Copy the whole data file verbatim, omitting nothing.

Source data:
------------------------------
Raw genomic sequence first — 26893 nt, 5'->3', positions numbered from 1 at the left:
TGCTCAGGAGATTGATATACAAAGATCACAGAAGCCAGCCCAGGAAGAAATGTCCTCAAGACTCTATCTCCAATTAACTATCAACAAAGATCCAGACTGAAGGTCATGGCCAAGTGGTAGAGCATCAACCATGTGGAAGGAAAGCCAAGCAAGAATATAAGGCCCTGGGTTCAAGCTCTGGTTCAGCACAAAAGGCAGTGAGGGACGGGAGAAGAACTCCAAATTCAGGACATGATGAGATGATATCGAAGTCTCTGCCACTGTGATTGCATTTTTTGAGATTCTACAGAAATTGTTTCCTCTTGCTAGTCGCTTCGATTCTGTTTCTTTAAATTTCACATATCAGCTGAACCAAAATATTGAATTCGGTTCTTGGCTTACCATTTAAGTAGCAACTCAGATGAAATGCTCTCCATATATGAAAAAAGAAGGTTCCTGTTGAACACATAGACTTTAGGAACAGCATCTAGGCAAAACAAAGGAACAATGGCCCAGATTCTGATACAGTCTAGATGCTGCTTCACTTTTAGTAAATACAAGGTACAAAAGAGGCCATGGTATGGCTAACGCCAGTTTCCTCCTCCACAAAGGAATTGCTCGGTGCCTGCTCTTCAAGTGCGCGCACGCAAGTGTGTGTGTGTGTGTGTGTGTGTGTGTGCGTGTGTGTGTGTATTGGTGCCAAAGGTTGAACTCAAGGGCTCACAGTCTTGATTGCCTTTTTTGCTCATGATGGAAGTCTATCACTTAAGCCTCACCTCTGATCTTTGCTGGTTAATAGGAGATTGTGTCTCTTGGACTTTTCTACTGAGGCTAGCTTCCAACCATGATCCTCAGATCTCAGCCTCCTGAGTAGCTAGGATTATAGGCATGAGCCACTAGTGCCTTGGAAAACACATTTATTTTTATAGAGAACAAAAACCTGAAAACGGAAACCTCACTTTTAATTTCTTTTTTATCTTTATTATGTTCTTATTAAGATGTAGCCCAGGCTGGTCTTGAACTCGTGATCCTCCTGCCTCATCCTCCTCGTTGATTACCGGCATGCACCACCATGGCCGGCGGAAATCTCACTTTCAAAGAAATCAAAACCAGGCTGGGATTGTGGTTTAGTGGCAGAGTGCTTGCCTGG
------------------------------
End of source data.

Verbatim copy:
Raw genomic sequence first — 26893 nt, 5'->3', positions numbered from 1 at the left:
TGCTCAGGAGATTGATATACAAAGATCACAGAAGCCAGCCCAGGAAGAAATGTCCTCAAGACTCTATCTCCAATTAACTATCAACAAAGATCCAGACTGAAGGTCATGGCCAAGTGGTAGAGCATCAACCATGTGGAAGGAAAGCCAAGCAAGAATATAAGGCCCTGGGTTCAAGCTCTGGTTCAGCACAAAAGGCAGTGAGGGACGGGAGAAGAACTCCAAATTCAGGACATGATGAGATGATATCGAAGTCTCTGCCACTGTGATTGCATTTTTTGAGATTCTACAGAAATTGTTTCCTCTTGCTAGTCGCTTCGATTCTGTTTCTTTAAATTTCACATATCAGCTGAACCAAAATATTGAATTCGGTTCTTGGCTTACCATTTAAGTAGCAACTCAGATGAAATGCTCTCCATATATGAAAAAAGAAGGTTCCTGTTGAACACATAGACTTTAGGAACAGCATCTAGGCAAAACAAAGGAACAATGGCCCAGATTCTGATACAGTCTAGATGCTGCTTCACTTTTAGTAAATACAAGGTACAAAAGAGGCCATGGTATGGCTAACGCCAGTTTCCTCCTCCACAAAGGAATTGCTCGGTGCCTGCTCTTCAAGTGCGCGCACGCAAGTGTGTGTGTGTGTGTGTGTGTGTGTGTGCGTGTGTGTGTGTATTGGTGCCAAAGGTTGAACTCAAGGGCTCACAGTCTTGATTGCCTTTTTTGCTCATGATGGAAGTCTATCACTTAAGCCTCACCTCTGATCTTTGCTGGTTAATAGGAGATTGTGTCTCTTGGACTTTTCTACTGAGGCTAGCTTCCAACCATGATCCTCAGATCTCAGCCTCCTGAGTAGCTAGGATTATAGGCATGAGCCACTAGTGCCTTGGAAAACACATTTATTTTTATAGAGAACAAAAACCTGAAAACGGAAACCTCACTTTTAATTTCTTTTTTATCTTTATTATGTTCTTATTAAGATGTAGCCCAGGCTGGTCTTGAACTCGTGATCCTCCTGCCTCATCCTCCTCGTTGATTACCGGCATGCACCACCATGGCCGGCGGAAATCTCACTTTCAAAGAAATCAAAACCAGGCTGGGATTGTGGTTTAGTGGCAGAGTGCTTGCCTGG